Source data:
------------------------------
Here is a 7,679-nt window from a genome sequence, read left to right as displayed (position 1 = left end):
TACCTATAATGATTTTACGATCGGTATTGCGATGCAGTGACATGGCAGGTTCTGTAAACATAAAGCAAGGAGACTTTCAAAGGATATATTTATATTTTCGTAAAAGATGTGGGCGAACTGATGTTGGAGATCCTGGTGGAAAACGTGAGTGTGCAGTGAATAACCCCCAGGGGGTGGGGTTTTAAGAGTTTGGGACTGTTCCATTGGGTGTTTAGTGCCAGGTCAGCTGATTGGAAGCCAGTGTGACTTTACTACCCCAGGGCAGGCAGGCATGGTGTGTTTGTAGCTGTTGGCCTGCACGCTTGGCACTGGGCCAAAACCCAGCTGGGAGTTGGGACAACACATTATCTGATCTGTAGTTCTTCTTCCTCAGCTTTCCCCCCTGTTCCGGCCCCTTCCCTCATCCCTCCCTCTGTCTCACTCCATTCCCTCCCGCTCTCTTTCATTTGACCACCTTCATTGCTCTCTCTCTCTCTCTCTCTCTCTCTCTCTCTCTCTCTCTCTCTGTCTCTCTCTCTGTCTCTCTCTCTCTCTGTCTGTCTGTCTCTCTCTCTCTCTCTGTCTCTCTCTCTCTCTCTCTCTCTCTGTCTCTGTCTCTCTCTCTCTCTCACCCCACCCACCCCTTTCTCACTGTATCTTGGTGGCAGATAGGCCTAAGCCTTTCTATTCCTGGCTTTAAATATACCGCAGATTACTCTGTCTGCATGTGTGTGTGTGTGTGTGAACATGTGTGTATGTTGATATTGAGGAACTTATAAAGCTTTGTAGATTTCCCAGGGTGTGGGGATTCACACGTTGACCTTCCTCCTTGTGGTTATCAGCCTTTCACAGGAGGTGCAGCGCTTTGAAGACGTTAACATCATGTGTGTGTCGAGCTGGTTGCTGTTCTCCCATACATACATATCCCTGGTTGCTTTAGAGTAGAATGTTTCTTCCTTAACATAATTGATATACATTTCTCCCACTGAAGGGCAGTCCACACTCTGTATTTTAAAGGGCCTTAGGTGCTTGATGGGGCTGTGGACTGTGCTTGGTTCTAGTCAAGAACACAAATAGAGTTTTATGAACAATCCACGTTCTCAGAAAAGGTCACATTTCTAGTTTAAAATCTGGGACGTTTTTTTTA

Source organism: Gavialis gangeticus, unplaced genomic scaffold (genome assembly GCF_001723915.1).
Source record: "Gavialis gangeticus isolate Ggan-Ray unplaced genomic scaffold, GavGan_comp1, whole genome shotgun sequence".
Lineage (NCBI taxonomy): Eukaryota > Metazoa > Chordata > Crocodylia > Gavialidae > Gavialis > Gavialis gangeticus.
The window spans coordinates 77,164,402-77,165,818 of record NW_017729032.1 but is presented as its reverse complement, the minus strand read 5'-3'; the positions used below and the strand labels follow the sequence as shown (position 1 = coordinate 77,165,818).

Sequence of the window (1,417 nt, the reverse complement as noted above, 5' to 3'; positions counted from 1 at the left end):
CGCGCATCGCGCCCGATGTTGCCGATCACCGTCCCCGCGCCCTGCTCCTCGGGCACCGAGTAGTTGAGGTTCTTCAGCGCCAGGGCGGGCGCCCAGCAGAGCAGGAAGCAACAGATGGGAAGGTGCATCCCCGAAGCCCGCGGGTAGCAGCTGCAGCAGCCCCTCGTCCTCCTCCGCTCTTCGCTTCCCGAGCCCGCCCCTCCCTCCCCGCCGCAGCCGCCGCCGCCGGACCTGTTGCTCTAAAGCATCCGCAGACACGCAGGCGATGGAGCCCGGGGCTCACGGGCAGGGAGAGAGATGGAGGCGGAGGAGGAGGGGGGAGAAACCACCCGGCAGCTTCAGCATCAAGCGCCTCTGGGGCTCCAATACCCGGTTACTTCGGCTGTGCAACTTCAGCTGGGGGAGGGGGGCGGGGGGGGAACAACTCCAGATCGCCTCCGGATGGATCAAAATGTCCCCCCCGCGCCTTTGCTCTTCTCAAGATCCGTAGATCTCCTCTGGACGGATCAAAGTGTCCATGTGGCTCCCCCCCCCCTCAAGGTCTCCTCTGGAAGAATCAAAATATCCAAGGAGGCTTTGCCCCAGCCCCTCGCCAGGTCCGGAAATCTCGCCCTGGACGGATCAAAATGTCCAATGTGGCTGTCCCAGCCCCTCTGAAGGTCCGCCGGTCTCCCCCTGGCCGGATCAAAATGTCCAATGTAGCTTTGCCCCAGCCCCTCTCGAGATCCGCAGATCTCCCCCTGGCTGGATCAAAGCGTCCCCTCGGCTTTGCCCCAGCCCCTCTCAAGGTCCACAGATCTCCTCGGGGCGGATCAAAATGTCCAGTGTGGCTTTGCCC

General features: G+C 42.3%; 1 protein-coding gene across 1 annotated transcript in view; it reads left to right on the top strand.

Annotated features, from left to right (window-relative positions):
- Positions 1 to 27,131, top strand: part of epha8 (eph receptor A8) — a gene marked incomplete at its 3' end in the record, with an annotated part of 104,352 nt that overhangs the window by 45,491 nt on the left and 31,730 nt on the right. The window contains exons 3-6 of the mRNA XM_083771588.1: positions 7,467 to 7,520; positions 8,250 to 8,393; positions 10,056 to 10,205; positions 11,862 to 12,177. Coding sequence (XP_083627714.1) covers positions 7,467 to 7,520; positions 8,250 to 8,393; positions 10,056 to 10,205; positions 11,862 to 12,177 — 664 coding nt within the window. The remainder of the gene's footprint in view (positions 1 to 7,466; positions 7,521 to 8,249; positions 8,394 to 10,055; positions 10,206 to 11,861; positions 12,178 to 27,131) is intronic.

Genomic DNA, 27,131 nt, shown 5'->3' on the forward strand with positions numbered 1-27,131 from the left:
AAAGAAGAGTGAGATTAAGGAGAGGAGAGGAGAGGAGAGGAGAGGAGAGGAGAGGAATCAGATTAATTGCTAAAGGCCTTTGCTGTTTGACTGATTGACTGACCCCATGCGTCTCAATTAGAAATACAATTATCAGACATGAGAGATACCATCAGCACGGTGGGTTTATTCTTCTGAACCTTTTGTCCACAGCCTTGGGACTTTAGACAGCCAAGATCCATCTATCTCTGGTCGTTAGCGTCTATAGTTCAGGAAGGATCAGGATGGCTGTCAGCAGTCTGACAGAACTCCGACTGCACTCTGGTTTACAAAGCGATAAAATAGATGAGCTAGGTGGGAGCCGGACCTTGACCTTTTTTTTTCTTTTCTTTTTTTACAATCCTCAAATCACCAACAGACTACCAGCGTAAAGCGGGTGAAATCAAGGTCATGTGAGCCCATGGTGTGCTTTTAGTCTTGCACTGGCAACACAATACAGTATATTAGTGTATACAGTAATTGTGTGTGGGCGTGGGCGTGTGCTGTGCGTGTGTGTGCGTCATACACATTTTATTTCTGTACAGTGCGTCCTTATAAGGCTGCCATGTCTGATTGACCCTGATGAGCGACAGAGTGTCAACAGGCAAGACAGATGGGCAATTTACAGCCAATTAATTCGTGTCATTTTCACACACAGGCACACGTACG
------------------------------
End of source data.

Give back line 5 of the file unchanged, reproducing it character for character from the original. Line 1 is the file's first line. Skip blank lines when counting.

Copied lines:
Lineage (NCBI taxonomy): Eukaryota > Metazoa > Chordata > Crocodylia > Gavialidae > Gavialis > Gavialis gangeticus.